I am thrilled to share my latest piece, up now at Vague Visages:
I wrote a piece for Film Inquiry about actors as auteurs,
And duh, Isabelle Huppert is one of them.
Please go check out the site and consider subscribing. It’s an awesome resource for cinephiles who are interested in more than just basic reviews. Plus, check out the Resources section for a deep dive on specific directors, theories, genres, and more.
Needless to say, I’m a big fan of the work they do!
Happy 2017! It’s been a while. I just wanted to let you all know I’m still around and still writing and thinking about visual media.
We just finished up Screen Week at TMT, where we shared our top television shows and movies from 2016. Both lists are well worth checking out, and I contributed blurbs to both:
Thanks for bearing with me. I have other projects in the works, and I’ll keep you posted. Until next time!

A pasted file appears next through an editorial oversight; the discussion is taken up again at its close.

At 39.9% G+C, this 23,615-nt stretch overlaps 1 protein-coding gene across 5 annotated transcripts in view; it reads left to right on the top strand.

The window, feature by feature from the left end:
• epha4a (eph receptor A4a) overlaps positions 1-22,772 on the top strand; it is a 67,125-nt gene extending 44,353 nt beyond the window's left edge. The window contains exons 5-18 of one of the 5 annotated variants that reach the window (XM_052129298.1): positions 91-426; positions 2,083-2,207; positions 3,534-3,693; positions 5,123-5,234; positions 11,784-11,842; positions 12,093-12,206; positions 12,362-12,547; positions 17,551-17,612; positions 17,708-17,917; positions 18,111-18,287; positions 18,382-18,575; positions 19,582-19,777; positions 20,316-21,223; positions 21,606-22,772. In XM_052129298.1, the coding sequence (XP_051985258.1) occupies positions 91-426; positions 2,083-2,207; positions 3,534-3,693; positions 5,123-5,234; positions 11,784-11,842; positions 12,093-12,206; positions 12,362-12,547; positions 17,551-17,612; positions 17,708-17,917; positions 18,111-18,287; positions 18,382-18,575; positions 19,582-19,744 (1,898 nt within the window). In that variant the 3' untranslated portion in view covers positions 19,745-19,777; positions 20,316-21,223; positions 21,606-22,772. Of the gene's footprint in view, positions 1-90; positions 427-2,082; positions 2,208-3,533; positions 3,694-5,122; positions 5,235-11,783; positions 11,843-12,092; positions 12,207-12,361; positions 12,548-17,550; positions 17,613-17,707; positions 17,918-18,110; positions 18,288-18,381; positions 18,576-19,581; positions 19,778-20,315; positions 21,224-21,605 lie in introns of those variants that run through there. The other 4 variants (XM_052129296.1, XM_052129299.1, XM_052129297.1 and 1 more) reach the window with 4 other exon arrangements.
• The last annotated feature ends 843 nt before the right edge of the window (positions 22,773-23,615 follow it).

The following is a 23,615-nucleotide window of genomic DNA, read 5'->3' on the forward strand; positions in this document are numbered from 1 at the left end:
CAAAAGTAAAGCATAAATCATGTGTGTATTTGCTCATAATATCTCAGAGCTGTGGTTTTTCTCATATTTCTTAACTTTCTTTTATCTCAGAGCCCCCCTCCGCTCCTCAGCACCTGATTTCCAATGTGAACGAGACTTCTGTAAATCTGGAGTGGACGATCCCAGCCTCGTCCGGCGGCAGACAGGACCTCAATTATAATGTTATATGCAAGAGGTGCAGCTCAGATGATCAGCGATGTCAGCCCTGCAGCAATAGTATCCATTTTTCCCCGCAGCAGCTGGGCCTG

Dogs have appeared on the silver screen since the dawning days of cinema, when their tails wagged silently but joyfully in front of audiences, making viewers laugh, cry, and clap with delight. Dogs are our closest animal companions, and many hours of footage have been devoted to them – on smartphones, movie cameras and everything in between. Nearly as long as humans have walked upright, dogs have padded alongside, too often paying a steep price for this proximity through abuse and neglect. These animals arouse our empathy, but they are subjected to our exploitative nature all the same, a reminder that humans are just animals, fighting to live, sometimes at any cost. Dogs are fodder for rich, emotional stories, but these tend to be aimed at children rather than adults. However, there is the rare film that examines the relationships between dogs and people with an eye to more universal themes. The results range from heartfelt to horrific but are always provocative.